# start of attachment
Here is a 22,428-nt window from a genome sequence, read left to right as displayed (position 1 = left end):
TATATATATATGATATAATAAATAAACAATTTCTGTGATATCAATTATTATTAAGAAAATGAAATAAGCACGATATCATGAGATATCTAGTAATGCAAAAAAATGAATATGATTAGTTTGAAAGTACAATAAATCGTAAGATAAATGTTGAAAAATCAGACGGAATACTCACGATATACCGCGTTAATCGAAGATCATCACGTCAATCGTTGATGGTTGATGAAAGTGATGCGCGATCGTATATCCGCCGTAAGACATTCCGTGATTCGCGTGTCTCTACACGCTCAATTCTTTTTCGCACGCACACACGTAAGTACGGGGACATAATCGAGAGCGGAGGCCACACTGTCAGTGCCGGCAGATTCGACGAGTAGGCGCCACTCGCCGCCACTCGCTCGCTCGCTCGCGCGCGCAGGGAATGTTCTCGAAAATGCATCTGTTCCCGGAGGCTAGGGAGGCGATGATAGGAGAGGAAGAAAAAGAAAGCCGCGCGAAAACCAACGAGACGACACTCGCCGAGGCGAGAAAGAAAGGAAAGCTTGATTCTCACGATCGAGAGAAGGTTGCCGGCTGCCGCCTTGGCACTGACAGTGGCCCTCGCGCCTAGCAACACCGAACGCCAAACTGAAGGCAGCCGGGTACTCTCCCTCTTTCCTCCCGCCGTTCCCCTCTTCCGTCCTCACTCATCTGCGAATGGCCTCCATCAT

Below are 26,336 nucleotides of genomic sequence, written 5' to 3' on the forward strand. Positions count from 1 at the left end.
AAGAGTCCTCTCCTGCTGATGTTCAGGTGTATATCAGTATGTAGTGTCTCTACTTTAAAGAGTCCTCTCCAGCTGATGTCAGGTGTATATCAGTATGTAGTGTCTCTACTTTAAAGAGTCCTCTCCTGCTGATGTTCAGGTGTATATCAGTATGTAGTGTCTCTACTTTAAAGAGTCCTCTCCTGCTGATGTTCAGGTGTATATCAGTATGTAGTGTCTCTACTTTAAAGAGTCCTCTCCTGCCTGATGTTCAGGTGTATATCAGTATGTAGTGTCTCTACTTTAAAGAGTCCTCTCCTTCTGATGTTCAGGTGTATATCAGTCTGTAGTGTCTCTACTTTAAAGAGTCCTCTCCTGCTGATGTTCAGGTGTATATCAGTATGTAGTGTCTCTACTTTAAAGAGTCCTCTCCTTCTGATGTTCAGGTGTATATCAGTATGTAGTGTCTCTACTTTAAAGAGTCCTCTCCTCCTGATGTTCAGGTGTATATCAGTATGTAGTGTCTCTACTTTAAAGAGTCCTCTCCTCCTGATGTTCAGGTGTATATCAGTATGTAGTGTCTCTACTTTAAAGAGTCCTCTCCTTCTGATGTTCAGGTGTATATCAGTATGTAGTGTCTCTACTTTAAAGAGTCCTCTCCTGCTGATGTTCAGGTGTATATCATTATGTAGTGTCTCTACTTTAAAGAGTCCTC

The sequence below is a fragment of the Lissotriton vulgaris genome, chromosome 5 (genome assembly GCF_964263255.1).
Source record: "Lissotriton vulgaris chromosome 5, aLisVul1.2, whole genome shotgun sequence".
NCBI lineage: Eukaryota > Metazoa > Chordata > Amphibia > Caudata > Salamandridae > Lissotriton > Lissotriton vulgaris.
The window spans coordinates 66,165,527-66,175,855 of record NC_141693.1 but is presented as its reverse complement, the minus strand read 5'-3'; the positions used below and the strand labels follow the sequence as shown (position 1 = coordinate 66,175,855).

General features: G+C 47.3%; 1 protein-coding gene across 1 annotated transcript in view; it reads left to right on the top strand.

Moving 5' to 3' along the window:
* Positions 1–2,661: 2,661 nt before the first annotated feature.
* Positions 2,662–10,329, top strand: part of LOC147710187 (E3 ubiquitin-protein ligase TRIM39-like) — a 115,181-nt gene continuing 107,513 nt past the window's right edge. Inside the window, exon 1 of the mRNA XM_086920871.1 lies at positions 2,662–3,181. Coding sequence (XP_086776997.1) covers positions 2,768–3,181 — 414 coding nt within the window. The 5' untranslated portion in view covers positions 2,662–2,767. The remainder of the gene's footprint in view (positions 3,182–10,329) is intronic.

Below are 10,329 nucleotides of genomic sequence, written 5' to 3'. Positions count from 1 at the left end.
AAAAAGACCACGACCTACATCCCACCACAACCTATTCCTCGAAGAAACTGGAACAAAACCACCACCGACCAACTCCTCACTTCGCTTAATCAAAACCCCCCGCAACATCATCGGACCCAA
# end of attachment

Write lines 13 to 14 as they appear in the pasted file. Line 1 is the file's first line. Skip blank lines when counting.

Below are 10,329 nucleotides of genomic sequence, written 5' to 3'. Positions count from 1 at the left end.
AAAAAGACCACGACCTACATCCCACCACAACCTATTCCTCGAAGAAACTGGAACAAAACCACCACCGACCAACTCCTCACTTCGCTTAATCAAAACCCCCCGCAACATCATCGGACCCAA